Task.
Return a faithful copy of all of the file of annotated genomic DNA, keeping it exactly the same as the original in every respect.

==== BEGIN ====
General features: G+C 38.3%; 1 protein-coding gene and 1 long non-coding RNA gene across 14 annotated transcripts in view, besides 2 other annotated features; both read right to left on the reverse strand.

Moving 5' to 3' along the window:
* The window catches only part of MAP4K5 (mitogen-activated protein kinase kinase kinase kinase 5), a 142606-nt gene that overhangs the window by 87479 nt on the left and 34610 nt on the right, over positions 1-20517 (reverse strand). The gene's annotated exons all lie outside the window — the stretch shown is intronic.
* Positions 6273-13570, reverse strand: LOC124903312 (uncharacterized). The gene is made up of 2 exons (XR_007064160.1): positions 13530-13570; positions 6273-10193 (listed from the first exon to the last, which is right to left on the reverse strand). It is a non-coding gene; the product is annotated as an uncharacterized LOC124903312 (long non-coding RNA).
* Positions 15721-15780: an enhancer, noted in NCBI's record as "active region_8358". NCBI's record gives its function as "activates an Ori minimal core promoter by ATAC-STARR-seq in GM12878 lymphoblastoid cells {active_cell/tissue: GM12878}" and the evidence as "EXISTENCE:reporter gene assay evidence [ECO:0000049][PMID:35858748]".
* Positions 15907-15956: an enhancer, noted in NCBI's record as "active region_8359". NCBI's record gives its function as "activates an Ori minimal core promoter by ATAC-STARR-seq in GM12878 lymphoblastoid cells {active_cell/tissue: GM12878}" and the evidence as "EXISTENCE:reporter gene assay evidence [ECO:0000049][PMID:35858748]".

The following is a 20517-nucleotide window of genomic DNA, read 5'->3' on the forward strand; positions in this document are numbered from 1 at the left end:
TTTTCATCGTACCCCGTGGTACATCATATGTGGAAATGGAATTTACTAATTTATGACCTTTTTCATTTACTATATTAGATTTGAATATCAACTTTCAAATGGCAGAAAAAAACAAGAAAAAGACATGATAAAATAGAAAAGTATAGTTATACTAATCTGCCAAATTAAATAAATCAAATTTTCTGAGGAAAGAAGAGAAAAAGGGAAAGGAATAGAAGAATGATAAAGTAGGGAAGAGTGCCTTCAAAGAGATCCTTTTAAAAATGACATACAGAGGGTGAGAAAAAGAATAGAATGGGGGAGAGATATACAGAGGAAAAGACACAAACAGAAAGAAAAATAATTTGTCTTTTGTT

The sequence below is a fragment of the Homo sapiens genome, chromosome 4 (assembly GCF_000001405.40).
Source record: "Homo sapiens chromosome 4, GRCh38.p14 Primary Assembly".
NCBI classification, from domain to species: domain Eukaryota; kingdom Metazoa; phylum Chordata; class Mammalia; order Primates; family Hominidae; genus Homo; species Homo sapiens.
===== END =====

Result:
General features: G+C 38.3%; 1 protein-coding gene and 1 long non-coding RNA gene across 14 annotated transcripts in view, besides 2 other annotated features; both read right to left on the reverse strand.

Moving 5' to 3' along the window:
* The window catches only part of MAP4K5 (mitogen-activated protein kinase kinase kinase kinase 5), a 142606-nt gene that overhangs the window by 87479 nt on the left and 34610 nt on the right, over positions 1-20517 (reverse strand). The gene's annotated exons all lie outside the window — the stretch shown is intronic.
* Positions 6273-13570, reverse strand: LOC124903312 (uncharacterized). The gene is made up of 2 exons (XR_007064160.1): positions 13530-13570; positions 6273-10193 (listed from the first exon to the last, which is right to left on the reverse strand). It is a non-coding gene; the product is annotated as an uncharacterized LOC124903312 (long non-coding RNA).
* Positions 15721-15780: an enhancer, noted in NCBI's record as "active region_8358". NCBI's record gives its function as "activates an Ori minimal core promoter by ATAC-STARR-seq in GM12878 lymphoblastoid cells {active_cell/tissue: GM12878}" and the evidence as "EXISTENCE:reporter gene assay evidence [ECO:0000049][PMID:35858748]".
* Positions 15907-15956: an enhancer, noted in NCBI's record as "active region_8359". NCBI's record gives its function as "activates an Ori minimal core promoter by ATAC-STARR-seq in GM12878 lymphoblastoid cells {active_cell/tissue: GM12878}" and the evidence as "EXISTENCE:reporter gene assay evidence [ECO:0000049][PMID:35858748]".

The following is a 20517-nucleotide window of genomic DNA, read 5'->3' on the forward strand; positions in this document are numbered from 1 at the left end:
TTTTCATCGTACCCCGTGGTACATCATATGTGGAAATGGAATTTACTAATTTATGACCTTTTTCATTTACTATATTAGATTTGAATATCAACTTTCAAATGGCAGAAAAAAACAAGAAAAAGACATGATAAAATAGAAAAGTATAGTTATACTAATCTGCCAAATTAAATAAATCAAATTTTCTGAGGAAAGAAGAGAAAAAGGGAAAGGAATAGAAGAATGATAAAGTAGGGAAGAGTGCCTTCAAAGAGATCCTTTTAAAAATGACATACAGAGGGTGAGAAAAAGAATAGAATGGGGGAGAGATATACAGAGGAAAAGACACAAACAGAAAGAAAAATAATTTGTCTTTTGTT

The sequence below is a fragment of the Homo sapiens genome, chromosome 4 (assembly GCF_000001405.40).
Source record: "Homo sapiens chromosome 4, GRCh38.p14 Primary Assembly".
NCBI classification, from domain to species: domain Eukaryota; kingdom Metazoa; phylum Chordata; class Mammalia; order Primates; family Hominidae; genus Homo; species Homo sapiens.